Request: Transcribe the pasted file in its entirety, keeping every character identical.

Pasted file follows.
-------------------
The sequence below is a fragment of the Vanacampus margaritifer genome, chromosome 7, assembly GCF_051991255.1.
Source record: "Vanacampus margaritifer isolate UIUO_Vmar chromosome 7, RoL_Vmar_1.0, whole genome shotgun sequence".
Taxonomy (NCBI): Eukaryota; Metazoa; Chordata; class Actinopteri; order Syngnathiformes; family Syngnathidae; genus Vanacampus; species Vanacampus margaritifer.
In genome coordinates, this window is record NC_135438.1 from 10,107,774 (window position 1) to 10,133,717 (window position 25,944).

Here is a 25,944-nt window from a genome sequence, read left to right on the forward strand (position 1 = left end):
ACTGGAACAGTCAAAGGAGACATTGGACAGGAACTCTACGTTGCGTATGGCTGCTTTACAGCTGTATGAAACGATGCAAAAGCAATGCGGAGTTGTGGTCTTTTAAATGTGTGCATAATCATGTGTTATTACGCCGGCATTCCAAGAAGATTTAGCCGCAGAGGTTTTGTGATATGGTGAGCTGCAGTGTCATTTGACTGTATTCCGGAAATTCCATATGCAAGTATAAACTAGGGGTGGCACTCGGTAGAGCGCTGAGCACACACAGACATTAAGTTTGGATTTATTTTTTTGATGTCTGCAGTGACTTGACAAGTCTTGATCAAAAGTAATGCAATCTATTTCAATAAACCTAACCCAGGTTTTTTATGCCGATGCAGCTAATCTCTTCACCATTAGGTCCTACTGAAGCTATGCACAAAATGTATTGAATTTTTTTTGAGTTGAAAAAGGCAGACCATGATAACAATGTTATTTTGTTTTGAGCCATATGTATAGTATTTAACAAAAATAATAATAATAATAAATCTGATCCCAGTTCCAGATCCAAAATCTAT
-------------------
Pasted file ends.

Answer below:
The sequence below is a fragment of the Vanacampus margaritifer genome, chromosome 7, assembly GCF_051991255.1.
Source record: "Vanacampus margaritifer isolate UIUO_Vmar chromosome 7, RoL_Vmar_1.0, whole genome shotgun sequence".
Taxonomy (NCBI): Eukaryota; Metazoa; Chordata; class Actinopteri; order Syngnathiformes; family Syngnathidae; genus Vanacampus; species Vanacampus margaritifer.
In genome coordinates, this window is record NC_135438.1 from 10,107,774 (window position 1) to 10,133,717 (window position 25,944).

Here is a 25,944-nt window from a genome sequence, read left to right on the forward strand (position 1 = left end):
ACTGGAACAGTCAAAGGAGACATTGGACAGGAACTCTACGTTGCGTATGGCTGCTTTACAGCTGTATGAAACGATGCAAAAGCAATGCGGAGTTGTGGTCTTTTAAATGTGTGCATAATCATGTGTTATTACGCCGGCATTCCAAGAAGATTTAGCCGCAGAGGTTTTGTGATATGGTGAGCTGCAGTGTCATTTGACTGTATTCCGGAAATTCCATATGCAAGTATAAACTAGGGGTGGCACTCGGTAGAGCGCTGAGCACACACAGACATTAAGTTTGGATTTATTTTTTTGATGTCTGCAGTGACTTGACAAGTCTTGATCAAAAGTAATGCAATCTATTTCAATAAACCTAACCCAGGTTTTTTATGCCGATGCAGCTAATCTCTTCACCATTAGGTCCTACTGAAGCTATGCACAAAATGTATTGAATTTTTTTTGAGTTGAAAAAGGCAGACCATGATAACAATGTTATTTTGTTTTGAGCCATATGTATAGTATTTAACAAAAATAATAATAATAATAAATCTGATCCCAGTTCCAGATCCAAAATCTAT